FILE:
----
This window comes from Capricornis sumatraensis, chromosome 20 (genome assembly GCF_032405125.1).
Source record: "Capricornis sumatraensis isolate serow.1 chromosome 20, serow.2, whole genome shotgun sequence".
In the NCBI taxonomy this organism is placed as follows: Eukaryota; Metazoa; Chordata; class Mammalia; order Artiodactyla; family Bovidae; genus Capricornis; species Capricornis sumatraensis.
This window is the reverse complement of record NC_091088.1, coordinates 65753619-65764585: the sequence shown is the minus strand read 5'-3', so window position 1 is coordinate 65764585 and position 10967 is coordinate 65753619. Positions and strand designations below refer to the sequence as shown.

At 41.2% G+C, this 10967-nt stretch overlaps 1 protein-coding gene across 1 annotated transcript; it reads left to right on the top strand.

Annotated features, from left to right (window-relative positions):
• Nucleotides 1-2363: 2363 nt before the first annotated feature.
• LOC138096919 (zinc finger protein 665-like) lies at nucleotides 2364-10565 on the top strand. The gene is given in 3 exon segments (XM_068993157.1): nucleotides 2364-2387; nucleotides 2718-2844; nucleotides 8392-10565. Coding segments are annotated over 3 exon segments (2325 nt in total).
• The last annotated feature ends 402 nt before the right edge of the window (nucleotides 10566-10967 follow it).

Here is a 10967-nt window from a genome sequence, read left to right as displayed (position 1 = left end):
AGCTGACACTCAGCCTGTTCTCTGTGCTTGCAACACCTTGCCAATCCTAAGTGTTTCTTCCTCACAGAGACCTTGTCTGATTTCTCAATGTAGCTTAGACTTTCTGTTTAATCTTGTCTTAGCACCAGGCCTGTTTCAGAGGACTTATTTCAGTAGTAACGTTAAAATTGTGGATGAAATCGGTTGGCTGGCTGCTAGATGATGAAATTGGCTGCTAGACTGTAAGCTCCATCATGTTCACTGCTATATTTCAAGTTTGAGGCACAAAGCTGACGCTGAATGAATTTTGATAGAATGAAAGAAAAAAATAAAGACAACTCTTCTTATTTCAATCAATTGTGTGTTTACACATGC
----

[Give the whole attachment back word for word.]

This window comes from Capricornis sumatraensis, chromosome 20 (genome assembly GCF_032405125.1).
Source record: "Capricornis sumatraensis isolate serow.1 chromosome 20, serow.2, whole genome shotgun sequence".
In the NCBI taxonomy this organism is placed as follows: Eukaryota; Metazoa; Chordata; class Mammalia; order Artiodactyla; family Bovidae; genus Capricornis; species Capricornis sumatraensis.
This window is the reverse complement of record NC_091088.1, coordinates 65753619-65764585: the sequence shown is the minus strand read 5'-3', so window position 1 is coordinate 65764585 and position 10967 is coordinate 65753619. Positions and strand designations below refer to the sequence as shown.

At 41.2% G+C, this 10967-nt stretch overlaps 1 protein-coding gene across 1 annotated transcript; it reads left to right on the top strand.

Annotated features, from left to right (window-relative positions):
• Nucleotides 1-2363: 2363 nt before the first annotated feature.
• LOC138096919 (zinc finger protein 665-like) lies at nucleotides 2364-10565 on the top strand. The gene is given in 3 exon segments (XM_068993157.1): nucleotides 2364-2387; nucleotides 2718-2844; nucleotides 8392-10565. Coding segments are annotated over 3 exon segments (2325 nt in total).
• The last annotated feature ends 402 nt before the right edge of the window (nucleotides 10566-10967 follow it).

Here is a 10967-nt window from a genome sequence, read left to right as displayed (position 1 = left end):
AGCTGACACTCAGCCTGTTCTCTGTGCTTGCAACACCTTGCCAATCCTAAGTGTTTCTTCCTCACAGAGACCTTGTCTGATTTCTCAATGTAGCTTAGACTTTCTGTTTAATCTTGTCTTAGCACCAGGCCTGTTTCAGAGGACTTATTTCAGTAGTAACGTTAAAATTGTGGATGAAATCGGTTGGCTGGCTGCTAGATGATGAAATTGGCTGCTAGACTGTAAGCTCCATCATGTTCACTGCTATATTTCAAGTTTGAGGCACAAAGCTGACGCTGAATGAATTTTGATAGAATGAAAGAAAAAAATAAAGACAACTCTTCTTATTTCAATCAATTGTGTGTTTACACATGC